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$100 to register for medical marijuana under state rules

The cost to patients registering to use medical marijuana will be less than what state officials had first suggested, according to rules posted Friday by state agencies that will oversee implementation of the Illinois Medical Cannabis Pilot Program.

But those seeking to open a medical marijuana dispensary or a cultivation center will need hundreds of thousands of dollars, according to those rules.

Illinois officials had posted preliminary rules for the implementation of the program and patient advocates balked at the cost of $150 for the annual application fee.



Now, in the revised rules, state officials say it will cost patients $100 a year for the annual application fee. The cost is $50 if the patient is a veteran or on Social Security Disability Income.

Some also were not pleased by the massive costs to those seeking to operate medical marijuana businesses, though the fees mostly remain the same in the amended rules.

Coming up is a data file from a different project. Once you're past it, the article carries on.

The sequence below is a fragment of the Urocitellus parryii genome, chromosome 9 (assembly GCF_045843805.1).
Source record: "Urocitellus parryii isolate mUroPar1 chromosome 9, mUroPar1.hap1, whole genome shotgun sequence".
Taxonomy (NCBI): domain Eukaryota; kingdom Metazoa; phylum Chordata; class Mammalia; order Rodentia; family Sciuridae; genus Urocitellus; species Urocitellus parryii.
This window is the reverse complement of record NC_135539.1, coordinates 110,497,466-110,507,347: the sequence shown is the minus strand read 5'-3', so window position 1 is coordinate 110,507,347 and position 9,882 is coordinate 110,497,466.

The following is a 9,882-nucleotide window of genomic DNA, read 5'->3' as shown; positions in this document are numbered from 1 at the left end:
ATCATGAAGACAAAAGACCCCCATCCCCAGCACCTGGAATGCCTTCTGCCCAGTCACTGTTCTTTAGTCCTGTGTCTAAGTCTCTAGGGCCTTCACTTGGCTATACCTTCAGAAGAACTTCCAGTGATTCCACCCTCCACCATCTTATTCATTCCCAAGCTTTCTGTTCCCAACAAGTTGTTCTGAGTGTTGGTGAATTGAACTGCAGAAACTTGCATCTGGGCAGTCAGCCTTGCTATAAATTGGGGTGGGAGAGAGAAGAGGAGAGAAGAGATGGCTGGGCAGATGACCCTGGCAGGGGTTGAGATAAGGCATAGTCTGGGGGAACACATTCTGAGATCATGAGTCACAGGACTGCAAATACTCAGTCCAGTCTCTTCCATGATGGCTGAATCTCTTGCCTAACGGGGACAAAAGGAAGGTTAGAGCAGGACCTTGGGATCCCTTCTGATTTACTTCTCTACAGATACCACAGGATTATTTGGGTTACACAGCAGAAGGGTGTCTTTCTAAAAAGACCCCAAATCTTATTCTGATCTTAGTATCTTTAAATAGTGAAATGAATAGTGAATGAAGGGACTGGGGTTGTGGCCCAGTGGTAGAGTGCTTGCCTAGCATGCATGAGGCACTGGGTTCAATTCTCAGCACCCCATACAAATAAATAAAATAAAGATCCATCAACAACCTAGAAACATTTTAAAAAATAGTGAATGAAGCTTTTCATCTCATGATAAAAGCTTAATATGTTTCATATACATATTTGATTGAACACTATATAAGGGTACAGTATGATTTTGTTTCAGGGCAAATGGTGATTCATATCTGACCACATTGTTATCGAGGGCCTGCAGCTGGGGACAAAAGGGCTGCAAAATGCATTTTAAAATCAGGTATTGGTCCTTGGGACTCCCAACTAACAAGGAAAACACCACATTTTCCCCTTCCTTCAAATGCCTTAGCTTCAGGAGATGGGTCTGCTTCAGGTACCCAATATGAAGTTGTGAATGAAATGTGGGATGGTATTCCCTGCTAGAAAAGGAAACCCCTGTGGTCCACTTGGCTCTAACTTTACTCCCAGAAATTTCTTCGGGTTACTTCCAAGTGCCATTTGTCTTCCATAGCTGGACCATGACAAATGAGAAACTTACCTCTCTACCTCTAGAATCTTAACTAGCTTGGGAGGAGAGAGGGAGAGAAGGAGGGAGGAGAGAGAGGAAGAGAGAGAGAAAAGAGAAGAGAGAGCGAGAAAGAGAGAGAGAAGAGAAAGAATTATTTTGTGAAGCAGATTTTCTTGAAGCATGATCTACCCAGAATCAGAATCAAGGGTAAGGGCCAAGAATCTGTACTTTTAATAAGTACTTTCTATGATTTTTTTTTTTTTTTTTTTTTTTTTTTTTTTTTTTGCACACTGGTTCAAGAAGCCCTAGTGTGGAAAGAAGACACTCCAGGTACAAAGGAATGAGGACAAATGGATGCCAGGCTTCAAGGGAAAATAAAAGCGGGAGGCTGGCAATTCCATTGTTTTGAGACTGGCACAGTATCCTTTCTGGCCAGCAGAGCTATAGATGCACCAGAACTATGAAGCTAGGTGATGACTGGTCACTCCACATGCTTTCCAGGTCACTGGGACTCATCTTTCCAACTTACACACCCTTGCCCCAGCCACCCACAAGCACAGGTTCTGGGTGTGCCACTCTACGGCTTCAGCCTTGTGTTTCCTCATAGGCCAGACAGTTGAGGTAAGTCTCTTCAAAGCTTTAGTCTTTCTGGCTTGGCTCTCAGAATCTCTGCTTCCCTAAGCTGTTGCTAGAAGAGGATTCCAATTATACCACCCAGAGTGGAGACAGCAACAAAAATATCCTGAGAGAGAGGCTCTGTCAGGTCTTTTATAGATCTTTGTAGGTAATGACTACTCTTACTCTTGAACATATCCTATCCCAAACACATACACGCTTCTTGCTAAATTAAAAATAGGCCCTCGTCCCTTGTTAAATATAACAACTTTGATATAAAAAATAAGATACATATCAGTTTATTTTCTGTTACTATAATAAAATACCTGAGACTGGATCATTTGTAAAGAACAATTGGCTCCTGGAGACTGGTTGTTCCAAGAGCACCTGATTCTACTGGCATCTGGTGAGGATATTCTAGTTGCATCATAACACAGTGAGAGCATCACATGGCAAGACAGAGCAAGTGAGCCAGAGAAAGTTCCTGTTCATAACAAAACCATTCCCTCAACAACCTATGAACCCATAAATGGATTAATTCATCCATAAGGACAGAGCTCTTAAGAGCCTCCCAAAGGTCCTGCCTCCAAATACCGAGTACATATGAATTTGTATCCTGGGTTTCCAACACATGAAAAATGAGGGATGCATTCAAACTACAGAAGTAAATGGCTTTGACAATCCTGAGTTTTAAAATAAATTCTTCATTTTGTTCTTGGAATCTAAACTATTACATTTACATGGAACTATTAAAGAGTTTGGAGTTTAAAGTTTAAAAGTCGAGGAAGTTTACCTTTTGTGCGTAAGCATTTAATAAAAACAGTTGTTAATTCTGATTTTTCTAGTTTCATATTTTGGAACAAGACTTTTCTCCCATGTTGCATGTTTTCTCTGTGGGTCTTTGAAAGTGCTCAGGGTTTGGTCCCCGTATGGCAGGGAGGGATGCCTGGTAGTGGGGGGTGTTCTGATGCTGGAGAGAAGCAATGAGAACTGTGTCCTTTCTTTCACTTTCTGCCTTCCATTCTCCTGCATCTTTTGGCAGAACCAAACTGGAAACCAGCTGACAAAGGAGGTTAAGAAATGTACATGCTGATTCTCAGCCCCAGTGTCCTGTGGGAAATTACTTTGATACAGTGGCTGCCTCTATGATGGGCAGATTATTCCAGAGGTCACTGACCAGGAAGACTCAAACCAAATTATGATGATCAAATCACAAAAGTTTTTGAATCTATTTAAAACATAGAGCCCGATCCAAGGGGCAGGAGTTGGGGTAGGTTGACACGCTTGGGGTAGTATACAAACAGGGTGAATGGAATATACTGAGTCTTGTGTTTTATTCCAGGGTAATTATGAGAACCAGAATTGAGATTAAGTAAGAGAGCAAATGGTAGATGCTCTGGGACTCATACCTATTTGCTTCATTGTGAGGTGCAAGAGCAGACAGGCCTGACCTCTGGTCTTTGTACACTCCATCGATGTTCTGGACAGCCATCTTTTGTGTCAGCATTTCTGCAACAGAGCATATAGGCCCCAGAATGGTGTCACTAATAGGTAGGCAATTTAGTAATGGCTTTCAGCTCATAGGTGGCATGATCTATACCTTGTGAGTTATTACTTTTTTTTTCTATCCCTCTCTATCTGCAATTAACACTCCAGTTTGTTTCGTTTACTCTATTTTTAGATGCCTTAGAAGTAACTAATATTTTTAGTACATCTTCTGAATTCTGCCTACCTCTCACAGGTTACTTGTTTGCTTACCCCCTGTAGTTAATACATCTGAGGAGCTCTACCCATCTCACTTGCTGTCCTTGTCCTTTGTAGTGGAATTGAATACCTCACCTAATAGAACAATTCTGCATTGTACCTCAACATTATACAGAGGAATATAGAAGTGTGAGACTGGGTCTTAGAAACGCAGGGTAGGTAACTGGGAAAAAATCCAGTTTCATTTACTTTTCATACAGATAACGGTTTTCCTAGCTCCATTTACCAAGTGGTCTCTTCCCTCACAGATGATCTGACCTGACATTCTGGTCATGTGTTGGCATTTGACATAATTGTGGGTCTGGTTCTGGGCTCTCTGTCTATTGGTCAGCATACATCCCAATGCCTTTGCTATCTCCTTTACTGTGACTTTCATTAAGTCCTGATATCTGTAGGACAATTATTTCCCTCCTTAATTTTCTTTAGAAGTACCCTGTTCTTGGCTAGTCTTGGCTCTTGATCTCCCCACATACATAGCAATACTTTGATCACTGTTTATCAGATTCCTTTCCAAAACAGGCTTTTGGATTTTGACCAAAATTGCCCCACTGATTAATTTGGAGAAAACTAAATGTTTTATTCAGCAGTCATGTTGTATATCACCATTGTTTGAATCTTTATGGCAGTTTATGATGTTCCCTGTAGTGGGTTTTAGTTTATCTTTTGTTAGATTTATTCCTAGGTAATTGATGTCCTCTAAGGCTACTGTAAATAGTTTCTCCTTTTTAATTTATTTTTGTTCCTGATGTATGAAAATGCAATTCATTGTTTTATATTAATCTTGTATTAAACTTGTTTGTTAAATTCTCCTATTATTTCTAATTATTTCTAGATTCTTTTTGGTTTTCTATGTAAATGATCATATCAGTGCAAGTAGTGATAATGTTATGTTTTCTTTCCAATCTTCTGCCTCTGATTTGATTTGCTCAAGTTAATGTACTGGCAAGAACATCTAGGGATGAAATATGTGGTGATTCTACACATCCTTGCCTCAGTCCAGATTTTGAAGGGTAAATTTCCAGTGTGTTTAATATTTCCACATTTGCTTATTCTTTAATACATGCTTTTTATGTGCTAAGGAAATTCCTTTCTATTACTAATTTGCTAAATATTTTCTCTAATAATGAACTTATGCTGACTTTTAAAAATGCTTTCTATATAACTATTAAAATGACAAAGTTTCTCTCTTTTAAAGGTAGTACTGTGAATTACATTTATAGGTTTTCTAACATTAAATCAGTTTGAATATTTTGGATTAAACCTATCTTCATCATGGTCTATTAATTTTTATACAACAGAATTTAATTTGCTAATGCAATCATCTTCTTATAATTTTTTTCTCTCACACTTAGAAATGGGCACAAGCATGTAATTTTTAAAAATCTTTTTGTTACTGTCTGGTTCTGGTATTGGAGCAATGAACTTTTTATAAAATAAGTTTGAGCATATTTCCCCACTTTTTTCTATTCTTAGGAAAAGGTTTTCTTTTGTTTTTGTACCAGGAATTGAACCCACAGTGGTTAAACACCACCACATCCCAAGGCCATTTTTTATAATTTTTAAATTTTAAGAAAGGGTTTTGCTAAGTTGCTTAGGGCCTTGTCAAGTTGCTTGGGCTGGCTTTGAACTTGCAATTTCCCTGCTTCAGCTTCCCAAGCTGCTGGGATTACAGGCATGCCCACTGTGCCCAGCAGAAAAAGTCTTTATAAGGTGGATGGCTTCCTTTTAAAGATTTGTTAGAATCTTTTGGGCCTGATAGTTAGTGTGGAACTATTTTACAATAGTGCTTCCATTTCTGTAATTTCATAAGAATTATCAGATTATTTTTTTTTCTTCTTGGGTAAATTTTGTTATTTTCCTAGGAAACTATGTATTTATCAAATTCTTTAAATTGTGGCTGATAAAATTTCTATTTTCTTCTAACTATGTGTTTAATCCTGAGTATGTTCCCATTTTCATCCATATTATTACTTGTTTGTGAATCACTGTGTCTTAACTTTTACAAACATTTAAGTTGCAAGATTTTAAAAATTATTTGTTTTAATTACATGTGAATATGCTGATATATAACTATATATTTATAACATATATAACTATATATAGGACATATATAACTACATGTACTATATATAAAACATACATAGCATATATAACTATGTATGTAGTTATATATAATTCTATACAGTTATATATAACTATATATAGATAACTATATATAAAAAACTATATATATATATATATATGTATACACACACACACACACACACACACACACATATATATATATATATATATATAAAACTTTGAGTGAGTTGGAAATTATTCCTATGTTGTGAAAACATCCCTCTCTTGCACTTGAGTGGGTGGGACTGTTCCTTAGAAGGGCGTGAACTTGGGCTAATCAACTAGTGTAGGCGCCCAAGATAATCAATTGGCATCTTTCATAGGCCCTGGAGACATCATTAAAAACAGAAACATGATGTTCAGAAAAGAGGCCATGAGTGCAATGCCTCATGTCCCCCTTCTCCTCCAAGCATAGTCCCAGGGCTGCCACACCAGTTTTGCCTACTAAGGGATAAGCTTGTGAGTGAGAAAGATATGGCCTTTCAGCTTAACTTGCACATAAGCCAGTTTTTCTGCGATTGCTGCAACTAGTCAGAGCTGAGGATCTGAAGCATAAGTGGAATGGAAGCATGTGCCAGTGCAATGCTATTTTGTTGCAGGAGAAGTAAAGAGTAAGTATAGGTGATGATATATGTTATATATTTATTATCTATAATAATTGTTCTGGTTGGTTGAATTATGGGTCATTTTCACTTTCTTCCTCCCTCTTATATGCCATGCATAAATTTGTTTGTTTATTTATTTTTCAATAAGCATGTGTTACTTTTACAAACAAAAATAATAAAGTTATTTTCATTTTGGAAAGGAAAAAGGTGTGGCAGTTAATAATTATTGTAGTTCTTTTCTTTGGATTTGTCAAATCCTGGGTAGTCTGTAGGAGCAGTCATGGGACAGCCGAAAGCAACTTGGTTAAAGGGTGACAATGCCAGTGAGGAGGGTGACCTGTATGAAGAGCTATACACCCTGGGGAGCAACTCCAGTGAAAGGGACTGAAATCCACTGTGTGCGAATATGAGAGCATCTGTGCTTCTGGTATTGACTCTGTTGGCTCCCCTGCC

Those seeking to sell medical marijuana will need to pony up $5,000 for a nonrefundable application fee; pay $30,000 for the registration fee; and have $400,000 in liquid assets. They also will need to be able to secure a $50,000 bond. 

Those seeking to grow the marijuana will have to pay $25,000 for a nonrefundable application fee and $200,000 for a permit, and they must have $500,000 in liquid assets. The previous proposed rules sought $250,000 in liquid assets. 

The grower also will need to have the assets to secure a $2 million surety bond.

State officials also removed a controversial provision that would have barred medical marijuana patients from obtaining Firearm Owner’s Identification cards and Concealed Carry Weapons Permits, which the Chicago Sun-Times first reported on Wednesday.

In all, 60 dispensaries will be allowed to open throughout the state, with 13 in Chicago. And up to 21 cultivation centers will be allowed to open, one in each Illinois State Police district throughout the state.

The rules now go to the Joint Committee on Administrative Rules, which would have to review and approve the rules after a 45-day public comment period.